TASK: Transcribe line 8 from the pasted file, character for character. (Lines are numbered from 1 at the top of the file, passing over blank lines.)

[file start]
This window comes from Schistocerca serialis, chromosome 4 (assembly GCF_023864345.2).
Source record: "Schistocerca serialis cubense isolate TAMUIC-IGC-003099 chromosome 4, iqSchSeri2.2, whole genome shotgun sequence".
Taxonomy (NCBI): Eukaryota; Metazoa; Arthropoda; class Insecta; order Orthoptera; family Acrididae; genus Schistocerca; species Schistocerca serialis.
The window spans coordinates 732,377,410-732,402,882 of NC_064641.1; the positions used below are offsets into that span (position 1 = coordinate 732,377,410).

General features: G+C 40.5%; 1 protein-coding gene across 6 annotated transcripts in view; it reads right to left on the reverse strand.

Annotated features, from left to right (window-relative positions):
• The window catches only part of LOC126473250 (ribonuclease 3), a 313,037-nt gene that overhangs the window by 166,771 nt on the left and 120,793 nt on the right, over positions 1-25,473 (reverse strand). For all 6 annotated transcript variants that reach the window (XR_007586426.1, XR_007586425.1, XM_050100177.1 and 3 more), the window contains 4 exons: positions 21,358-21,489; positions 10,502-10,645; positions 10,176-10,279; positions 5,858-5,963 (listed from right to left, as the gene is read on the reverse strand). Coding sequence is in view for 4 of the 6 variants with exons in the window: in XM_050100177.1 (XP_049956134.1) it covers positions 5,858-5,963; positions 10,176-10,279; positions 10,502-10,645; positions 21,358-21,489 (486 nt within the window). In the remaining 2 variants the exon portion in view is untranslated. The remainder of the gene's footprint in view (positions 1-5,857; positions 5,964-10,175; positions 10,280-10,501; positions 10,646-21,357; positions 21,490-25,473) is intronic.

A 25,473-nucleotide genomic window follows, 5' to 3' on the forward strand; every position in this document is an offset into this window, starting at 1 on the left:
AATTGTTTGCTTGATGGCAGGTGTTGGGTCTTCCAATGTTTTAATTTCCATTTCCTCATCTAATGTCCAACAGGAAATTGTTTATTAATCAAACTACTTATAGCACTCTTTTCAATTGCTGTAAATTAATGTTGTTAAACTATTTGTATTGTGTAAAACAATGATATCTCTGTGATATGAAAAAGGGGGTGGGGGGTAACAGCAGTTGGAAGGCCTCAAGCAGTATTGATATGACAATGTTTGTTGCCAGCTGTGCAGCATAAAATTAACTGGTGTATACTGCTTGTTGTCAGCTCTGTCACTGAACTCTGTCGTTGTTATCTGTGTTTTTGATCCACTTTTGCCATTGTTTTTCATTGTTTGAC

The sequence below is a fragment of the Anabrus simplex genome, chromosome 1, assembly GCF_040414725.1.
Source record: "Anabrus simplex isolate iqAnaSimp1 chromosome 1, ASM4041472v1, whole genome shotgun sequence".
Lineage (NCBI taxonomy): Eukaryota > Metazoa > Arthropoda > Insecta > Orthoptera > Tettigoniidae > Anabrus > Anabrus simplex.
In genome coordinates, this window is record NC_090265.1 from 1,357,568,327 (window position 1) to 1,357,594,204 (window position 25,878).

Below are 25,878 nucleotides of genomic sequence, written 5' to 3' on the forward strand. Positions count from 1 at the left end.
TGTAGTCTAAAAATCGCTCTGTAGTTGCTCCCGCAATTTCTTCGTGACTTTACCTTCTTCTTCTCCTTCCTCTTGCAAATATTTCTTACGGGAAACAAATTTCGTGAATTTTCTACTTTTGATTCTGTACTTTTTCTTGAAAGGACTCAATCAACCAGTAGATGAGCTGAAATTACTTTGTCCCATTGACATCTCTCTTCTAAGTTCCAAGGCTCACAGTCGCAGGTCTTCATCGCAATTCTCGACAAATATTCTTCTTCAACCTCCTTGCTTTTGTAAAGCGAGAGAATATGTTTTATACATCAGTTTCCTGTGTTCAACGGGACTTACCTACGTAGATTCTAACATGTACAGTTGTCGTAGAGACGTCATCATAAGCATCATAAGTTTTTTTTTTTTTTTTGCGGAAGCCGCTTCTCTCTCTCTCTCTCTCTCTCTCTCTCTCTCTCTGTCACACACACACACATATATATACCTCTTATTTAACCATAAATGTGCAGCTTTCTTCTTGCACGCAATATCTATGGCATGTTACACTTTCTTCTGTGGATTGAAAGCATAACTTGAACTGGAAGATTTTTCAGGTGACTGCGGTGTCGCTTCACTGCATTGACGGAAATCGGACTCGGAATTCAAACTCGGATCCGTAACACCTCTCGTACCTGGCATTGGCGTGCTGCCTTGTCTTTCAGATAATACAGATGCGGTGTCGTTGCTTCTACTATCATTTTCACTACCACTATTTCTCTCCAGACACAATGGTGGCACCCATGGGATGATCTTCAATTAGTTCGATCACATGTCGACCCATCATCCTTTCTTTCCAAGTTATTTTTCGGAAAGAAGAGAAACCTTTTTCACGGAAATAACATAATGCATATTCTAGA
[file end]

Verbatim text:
A 25,473-nucleotide genomic window follows, 5' to 3' on the forward strand; every position in this document is an offset into this window, starting at 1 on the left: